16. 4 out of 5

    Bryce Wilson

    Anyone looking for a good entry way into Hemingway need look no farther. This basically acts as an unofficial greatest hits. Not only do you get the wonderful and surprisingly vunerable (tho kinda misogynistic) title story, a quiet meditation on death and wasted potential. But you also get A Clean Well Lighted Place considered the greatest short story ever written by none other then James friggin Joyce, and most of the best Nick Adam's stories as well, including The Killers, Fathers and Sons, an Anyone looking for a good entry way into Hemingway need look no farther. This basically acts as an unofficial greatest hits. Not only do you get the wonderful and surprisingly vunerable (tho kinda misogynistic) title story, a quiet meditation on death and wasted potential. But you also get A Clean Well Lighted Place considered the greatest short story ever written by none other then James friggin Joyce, and most of the best Nick Adam's stories as well, including The Killers, Fathers and Sons, and A Way You'll never be. A great collection.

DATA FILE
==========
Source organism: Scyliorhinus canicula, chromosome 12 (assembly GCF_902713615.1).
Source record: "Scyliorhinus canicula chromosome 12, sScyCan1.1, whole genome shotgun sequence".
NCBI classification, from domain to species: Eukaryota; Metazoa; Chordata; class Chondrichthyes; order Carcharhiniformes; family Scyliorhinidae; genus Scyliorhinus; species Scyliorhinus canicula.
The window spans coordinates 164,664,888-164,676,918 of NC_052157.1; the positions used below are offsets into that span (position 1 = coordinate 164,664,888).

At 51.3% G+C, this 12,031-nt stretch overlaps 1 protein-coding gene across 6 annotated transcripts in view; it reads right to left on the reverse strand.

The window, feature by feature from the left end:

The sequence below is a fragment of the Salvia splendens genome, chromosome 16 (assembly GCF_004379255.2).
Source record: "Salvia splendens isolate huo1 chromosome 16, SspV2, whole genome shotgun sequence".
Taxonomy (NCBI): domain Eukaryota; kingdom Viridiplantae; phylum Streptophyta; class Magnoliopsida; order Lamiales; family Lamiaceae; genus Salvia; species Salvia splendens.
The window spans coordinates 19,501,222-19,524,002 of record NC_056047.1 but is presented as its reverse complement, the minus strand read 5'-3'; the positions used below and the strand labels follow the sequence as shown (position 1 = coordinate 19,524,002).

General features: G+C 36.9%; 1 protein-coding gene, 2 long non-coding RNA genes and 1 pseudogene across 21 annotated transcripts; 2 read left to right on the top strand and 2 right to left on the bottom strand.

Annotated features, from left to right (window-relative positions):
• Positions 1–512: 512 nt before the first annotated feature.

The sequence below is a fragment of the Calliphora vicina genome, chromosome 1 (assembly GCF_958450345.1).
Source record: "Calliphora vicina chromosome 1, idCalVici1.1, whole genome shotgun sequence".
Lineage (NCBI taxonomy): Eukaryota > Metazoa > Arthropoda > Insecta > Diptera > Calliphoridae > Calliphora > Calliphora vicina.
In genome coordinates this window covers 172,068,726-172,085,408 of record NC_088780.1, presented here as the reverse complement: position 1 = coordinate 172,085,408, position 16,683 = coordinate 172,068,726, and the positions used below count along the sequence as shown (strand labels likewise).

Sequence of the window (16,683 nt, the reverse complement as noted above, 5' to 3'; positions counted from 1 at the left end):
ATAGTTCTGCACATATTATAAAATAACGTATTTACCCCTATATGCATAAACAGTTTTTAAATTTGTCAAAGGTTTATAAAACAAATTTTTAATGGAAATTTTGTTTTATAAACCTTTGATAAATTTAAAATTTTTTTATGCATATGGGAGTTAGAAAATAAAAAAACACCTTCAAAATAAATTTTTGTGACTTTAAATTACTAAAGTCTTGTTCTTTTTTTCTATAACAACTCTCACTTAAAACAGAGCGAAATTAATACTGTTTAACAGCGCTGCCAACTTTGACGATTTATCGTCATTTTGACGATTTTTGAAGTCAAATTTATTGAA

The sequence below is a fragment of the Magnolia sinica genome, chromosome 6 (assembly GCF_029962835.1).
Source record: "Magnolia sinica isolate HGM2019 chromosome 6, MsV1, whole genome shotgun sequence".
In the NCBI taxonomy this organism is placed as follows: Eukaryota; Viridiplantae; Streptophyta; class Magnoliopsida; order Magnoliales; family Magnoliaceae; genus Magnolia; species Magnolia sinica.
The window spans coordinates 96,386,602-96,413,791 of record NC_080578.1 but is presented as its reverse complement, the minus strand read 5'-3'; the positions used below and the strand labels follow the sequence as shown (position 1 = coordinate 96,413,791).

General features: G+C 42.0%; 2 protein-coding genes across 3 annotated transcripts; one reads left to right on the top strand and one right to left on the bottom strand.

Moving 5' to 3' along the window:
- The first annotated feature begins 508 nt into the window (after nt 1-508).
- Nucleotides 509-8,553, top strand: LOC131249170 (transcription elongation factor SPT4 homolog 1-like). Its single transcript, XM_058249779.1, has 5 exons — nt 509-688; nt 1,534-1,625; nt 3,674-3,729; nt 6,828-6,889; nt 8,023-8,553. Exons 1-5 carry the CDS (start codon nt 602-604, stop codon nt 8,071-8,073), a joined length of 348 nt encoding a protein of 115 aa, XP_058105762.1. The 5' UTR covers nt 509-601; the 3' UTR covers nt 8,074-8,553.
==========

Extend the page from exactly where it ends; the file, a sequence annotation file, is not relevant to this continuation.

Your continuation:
17. 4 out of 5

    Sarah